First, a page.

Ugur Erdener, IOC member and President of the NOC of Turkey, noted on the investment in facilities, “The huge investment into sports infrastructure will benefit all levels of sport participation in Turkey. The National Olympic Training Centre, which is being built this year regardless of the bid outcome, will serve as both an elite and recreational sport resource.

“The Olympic City will serve 600,000 people as a “live, work, play” community. These world-class facilities will create a generation of opportunities for the region’s young people to participate in sport from grass roots, through to elite level.”

Istanbul is bidding against Tokyo and Madrid to host the summer Games and the final decision will be taken on September 7th at the IOC session in Buenos Aires, Argentina.

Istanbul 2020 will plant one tree for each delegate attending the United Nations Forum of Forests in Istanbul. The number of trees planted in Istanbul since 2011 will reach more than one million after the Forum of Forests.

Just weeks after hosting the International Olympic Committee Evaluation Commission in the city, Turkish Prime Minister Recep Tayyip Erdogan provided an opening speech for the UN Forum.

Istanbul 2020’s bid plan outlined its strategy to keep in line with having a low-carbon future, as Istanbul is a C-Forty Climate City. The plans also coincide with Turkey’s Master Plan for 2023, which calls for advancements in environmental protection, energy, climate change adaptation, sustainable urban development, accessibility, and social inclusion.

Land reclamation and historical preservation, climate and clean energy, education and engagement, and public access and clean water are the four main environmental priorities touched upon in the Istanbul 2020 Candidature File for the 2020 Summer Olympic and Paralympic Games.

“Turkey’s commitment to sustainable development and Istanbul’s growing role as a centre for discussion in recent years makes it the ideal location to host the 10th edition of the United Nations Forum of Forests,” Istanbul 2020 Chairman Hasan Arat said. “The planting of one million trees for the 9th UN Forum of Forests, and the further planting of trees for each attendee this year, shows the Turkish government’s commitment to the environment – which is one of the key pillars of the Istanbul 2020 legacy plan.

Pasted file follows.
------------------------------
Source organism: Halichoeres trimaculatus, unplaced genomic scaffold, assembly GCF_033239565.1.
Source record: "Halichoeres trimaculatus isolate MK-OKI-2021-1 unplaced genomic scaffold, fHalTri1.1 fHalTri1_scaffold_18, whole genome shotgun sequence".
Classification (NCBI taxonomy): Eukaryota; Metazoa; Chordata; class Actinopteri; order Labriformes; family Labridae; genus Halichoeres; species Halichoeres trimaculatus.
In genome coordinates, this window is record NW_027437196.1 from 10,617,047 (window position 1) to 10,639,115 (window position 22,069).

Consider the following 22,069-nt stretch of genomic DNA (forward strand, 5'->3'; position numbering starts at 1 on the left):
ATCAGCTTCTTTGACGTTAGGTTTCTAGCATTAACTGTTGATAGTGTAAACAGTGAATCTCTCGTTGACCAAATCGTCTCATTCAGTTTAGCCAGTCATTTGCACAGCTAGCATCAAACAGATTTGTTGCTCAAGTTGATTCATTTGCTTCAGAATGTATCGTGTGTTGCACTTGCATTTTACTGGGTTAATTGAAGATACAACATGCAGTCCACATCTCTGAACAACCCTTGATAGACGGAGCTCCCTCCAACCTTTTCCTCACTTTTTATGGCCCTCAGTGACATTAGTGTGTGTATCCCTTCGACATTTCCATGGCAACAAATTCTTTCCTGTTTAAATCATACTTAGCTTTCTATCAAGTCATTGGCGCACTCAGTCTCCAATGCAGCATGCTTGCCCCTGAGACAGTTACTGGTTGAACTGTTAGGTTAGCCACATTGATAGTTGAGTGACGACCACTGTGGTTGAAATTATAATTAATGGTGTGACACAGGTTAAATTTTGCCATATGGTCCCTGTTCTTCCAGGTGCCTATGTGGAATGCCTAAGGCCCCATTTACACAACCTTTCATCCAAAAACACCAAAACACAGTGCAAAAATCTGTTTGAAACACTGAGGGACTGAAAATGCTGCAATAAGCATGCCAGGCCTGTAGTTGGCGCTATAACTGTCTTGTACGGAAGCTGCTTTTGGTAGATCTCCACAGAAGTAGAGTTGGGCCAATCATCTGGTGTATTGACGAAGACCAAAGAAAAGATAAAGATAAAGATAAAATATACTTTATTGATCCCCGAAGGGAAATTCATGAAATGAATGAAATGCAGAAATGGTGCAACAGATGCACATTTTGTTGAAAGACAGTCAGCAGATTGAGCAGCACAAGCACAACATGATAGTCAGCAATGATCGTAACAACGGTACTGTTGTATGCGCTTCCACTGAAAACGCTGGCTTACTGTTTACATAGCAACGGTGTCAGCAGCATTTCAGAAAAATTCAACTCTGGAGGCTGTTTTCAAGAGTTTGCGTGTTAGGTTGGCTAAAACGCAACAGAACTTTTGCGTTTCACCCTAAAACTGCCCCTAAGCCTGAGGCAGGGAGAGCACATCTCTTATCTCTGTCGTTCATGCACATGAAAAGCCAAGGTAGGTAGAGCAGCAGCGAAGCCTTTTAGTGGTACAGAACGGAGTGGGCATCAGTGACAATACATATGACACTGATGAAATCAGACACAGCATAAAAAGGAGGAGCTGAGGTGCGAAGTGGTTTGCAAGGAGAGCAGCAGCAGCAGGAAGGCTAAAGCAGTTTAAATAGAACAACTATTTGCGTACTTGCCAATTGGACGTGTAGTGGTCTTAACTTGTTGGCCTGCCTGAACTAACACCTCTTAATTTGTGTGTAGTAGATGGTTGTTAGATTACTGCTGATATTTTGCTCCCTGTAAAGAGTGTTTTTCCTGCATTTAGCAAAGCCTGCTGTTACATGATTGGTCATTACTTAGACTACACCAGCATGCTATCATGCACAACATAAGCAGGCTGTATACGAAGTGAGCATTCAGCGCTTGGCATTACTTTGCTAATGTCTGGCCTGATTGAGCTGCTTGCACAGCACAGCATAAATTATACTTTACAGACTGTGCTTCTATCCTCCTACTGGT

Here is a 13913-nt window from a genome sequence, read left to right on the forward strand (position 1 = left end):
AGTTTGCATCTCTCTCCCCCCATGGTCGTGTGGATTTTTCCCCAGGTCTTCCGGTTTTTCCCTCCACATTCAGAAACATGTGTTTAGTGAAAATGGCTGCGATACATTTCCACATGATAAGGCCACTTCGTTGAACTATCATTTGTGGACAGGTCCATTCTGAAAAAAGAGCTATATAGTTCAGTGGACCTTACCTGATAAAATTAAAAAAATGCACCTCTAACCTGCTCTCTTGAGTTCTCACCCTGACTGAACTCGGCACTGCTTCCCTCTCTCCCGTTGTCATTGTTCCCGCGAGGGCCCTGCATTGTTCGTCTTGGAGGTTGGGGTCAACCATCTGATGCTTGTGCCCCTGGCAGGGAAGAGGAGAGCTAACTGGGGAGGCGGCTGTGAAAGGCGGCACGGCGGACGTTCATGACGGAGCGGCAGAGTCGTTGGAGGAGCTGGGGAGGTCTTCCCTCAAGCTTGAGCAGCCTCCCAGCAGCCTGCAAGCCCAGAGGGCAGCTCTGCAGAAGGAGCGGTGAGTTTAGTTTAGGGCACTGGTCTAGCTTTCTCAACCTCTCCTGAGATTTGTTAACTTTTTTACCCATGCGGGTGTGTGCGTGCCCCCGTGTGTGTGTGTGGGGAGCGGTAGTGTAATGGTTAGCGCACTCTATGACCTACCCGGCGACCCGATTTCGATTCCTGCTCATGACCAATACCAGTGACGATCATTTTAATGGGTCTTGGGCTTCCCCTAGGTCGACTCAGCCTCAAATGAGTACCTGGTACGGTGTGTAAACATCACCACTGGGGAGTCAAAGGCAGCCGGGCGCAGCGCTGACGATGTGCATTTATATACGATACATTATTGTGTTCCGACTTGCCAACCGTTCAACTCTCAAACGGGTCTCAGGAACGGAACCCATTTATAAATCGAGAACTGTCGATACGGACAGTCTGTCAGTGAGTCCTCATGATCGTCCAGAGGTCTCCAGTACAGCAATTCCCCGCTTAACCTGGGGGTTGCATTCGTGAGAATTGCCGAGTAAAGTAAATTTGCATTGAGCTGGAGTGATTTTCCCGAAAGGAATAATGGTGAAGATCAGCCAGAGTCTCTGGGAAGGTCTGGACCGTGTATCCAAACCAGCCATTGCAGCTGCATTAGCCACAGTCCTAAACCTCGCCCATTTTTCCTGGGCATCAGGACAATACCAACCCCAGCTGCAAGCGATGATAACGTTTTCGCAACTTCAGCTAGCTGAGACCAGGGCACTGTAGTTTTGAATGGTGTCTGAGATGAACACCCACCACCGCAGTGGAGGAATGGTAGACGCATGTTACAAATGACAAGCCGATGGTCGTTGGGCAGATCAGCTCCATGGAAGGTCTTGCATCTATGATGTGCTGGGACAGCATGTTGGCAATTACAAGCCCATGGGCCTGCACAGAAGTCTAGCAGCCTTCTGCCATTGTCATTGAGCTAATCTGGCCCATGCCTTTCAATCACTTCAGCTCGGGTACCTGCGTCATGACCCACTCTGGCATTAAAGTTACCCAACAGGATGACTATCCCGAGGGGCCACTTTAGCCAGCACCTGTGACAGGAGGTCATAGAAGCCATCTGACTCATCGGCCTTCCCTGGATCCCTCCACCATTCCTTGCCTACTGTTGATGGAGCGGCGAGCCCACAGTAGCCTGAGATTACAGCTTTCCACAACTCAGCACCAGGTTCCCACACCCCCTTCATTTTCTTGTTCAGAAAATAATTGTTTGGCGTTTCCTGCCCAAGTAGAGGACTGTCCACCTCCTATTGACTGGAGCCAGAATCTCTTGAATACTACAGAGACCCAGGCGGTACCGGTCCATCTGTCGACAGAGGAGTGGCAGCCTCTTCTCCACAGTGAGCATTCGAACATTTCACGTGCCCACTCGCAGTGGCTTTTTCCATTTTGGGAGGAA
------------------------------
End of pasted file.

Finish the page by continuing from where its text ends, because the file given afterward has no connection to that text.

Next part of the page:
“Turkey’s experience and financial stability will ensure that the environmental intitiatives planned for the Games have a lasting and meaningful legacy for the city, the nation, the region and the entire Olympic Movement.”

The United Nations Forum of Forests has only been held outside of the United Nations headquarters in New York once before – in Istanbul. Delegations from 197 countries will be in attendance at the Forum.

“We plan, through hosting the Games in 2020, to drive our young population to take pride in Istanbul’s unique ecological diversity and to become environmental leaders for young people around the world,” IOC member and National Olympic Committee of Turkey President Ugur Erdener said. “We hope, through hosting the Olympic and Paralympic Games, to become a positive global example of sustainable development.”

The IOC has an “excellent impression” of Istanbul’s bid to host the 2020 Olympics.

IOC Vice President Craig Reedie says the Istanbul bid has the strong support of the Turkish government and the business community.

He was speaking Wednesday as the IOC’s evaluation commission wrapped-up a four-day tour to assess the ability to host the games.

Istanbul is competing against Madrid and Tokyo. The full IOC will choose the winner on Sept. 7.

Istanbul’s infrastructure budget of $19.2 billion is considerably higher than either city.

But IOC executive director Gilbert Felli says the IOC is aware the projects Turkey has pledged to build for the Olympics are investments the country will make whether or not it gets the games.

Istanbul is highlighting major improvements to the gridlocked city’s transportation system as part of its bid for the 2020 Olympics.

The bid committee says plans include expanded metro and rail lines and the construction of rail and road tunnels linking the city’s European and Asian sides.

The statement came Tuesday on the third day of the IOC evaluation commission’s four-day assessment of Istanbul’s latest Olympic bid.

The Istanbul committee said most athletes would reach venues in 30 minutes or less, with an average travel time of just 16 minutes.

The proposed infrastructure budget for Istanbul’s fifth bid is $19.2 billion – 10 times higher than Madrid’s $1.9 billion and higher than Tokyo’s $4.9 billion.